He believed that China needs more DJs but found being a DJ in China to be very frustrating. The difficulty of importing vinyls, the lack of record stores, and the absence of a supportive environment all factored against the growth of Beijing’s DJs. I asked what artists he was listening to at the time and he listed Mos Def, Ugly Duckling, and Jurassic 5. He asked me what I was listening to and I said RJD2, Brother Ali, and Outkast. He had never heard of RJD2 or Brother Ali so I offered to burn him a copy of the albums. “Right now? ” he questioned.
My apartment was nearby so we hopped a cab back to my place and I quickly burned him a copy of Deadringer and Shadows on the Sun. He perused my ITunes Library while we waited, commenting on albums that he did and did not have. When the last disc finished initializing he handed me my computer and said he would go. I thanked him again for the interview and he thanked me for the CDs, saying he was always trying to find new music. Overview Jeroen de Kloet defines growth of Hip Hop culture in Beijing “as an act of cultural translation” (2005:3, 5). He argues that the act of translation transforms the “copy” and the “original”.
Applying this theory to Hip Hop in China, he asserts that the translation of Hip Hop culture reconfigures definitions of both “Chinese” and “Hip Hop”. “Original” sources of Hip Hop in Beijing are represented in mass media, on the Internet, and in the artistic expressions of foreigners in Beijing. The translation of Hip Hop motivates the production of Hip Hop commodities and cultural products. The breadth of translation of Hip Hop is most visible through the consumption and display of Hip Hop commodities among Beijing youth. Appadurai argues that capitalist consumption invokes nostalgia for the ephemeral.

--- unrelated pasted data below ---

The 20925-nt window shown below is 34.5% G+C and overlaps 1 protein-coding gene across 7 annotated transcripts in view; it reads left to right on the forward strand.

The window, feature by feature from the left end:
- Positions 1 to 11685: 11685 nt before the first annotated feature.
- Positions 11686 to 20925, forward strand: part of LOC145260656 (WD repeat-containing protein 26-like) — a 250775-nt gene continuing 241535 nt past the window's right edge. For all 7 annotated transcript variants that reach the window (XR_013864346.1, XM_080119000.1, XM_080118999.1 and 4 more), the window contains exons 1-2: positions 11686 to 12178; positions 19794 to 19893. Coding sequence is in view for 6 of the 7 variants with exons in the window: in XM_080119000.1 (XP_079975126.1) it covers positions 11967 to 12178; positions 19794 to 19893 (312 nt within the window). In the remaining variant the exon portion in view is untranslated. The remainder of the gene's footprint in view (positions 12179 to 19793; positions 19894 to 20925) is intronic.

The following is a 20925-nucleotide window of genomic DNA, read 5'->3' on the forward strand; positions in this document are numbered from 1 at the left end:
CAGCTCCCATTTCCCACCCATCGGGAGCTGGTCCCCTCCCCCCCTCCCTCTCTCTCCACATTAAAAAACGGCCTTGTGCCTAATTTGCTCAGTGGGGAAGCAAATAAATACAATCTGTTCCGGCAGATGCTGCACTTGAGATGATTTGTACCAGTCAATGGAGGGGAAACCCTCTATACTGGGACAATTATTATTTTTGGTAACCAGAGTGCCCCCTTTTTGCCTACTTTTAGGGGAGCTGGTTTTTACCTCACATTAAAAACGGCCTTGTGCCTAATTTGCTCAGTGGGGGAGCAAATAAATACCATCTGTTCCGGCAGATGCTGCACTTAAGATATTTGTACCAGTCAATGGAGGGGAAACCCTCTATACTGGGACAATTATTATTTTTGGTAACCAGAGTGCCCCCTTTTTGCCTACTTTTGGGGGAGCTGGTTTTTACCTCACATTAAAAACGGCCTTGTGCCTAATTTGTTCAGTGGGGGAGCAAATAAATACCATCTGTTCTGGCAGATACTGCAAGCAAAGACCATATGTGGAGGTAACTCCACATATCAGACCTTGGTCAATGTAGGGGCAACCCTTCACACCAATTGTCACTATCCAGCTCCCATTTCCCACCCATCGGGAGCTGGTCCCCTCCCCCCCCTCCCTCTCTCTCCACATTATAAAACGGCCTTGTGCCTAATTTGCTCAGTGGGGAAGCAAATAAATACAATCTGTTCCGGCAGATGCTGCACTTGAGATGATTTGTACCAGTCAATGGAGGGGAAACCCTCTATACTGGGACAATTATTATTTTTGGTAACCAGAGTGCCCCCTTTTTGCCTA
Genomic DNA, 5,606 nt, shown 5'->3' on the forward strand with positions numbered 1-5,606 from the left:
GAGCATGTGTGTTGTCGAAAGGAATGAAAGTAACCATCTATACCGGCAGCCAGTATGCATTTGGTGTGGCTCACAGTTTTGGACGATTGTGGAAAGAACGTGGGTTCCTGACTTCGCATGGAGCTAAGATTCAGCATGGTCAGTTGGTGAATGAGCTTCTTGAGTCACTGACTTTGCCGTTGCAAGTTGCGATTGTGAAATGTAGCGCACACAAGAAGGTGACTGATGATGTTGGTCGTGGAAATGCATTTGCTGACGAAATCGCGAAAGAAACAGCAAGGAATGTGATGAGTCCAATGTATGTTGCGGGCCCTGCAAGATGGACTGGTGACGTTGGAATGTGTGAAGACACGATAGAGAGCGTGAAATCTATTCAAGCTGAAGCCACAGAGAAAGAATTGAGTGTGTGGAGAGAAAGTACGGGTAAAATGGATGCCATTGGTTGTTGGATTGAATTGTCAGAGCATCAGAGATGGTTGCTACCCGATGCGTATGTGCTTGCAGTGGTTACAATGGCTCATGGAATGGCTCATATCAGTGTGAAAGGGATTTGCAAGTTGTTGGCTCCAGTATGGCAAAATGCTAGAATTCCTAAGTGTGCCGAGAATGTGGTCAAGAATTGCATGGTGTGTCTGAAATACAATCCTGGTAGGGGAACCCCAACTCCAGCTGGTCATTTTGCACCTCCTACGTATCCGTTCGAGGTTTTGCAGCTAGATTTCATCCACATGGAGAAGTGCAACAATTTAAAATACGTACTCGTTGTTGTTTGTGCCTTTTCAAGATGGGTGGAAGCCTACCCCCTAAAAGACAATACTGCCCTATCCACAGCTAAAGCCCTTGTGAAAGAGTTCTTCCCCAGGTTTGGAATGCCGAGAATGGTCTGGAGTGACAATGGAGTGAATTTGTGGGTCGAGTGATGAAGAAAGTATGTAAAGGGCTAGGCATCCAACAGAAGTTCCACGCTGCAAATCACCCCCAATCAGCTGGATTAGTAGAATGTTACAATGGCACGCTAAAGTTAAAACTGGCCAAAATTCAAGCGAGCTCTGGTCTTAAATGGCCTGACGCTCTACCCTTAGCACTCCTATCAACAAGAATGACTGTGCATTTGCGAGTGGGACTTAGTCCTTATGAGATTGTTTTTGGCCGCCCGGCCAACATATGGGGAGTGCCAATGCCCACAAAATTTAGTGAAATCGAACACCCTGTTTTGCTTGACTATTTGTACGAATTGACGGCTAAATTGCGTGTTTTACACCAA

I expand this theory for Beijing’s emerging capitalist consumer culture. I use Friedman’s examination of consumption and identity to argue that consumptive practice enables some Beijing youth to imagine an identity situated within Hip Hop. Circuits of culture are not equal in their influence and within the translation of Hip Hop, representation, production and consumption take precedence. DJ Diplomacy A tongue-in-cheek reference to the US and China’s diplomatic policies of the 1970s, one That’s PRD journalist thus dubbed the recent surge in performances from international DJs in Mainland China (Qin 2006).
No dimension of global cultural flows has been more important to the establishment of Hip Hop in Beijing than the movement of foreigners to and through the city. Foreigners come to Beijing to work, travel, or study. The majority of long-term foreign residents and foreign students come from other countries in Asia especially Korea and Japan. As members of the global ethnoscape, foreigners in Beijing “constitute the shifting world in which we live” (Appadurai 1996:33). As they adapt their lifestyles and desires to the reality of life in Beijing, they simultaneously affect change in the organization of the city.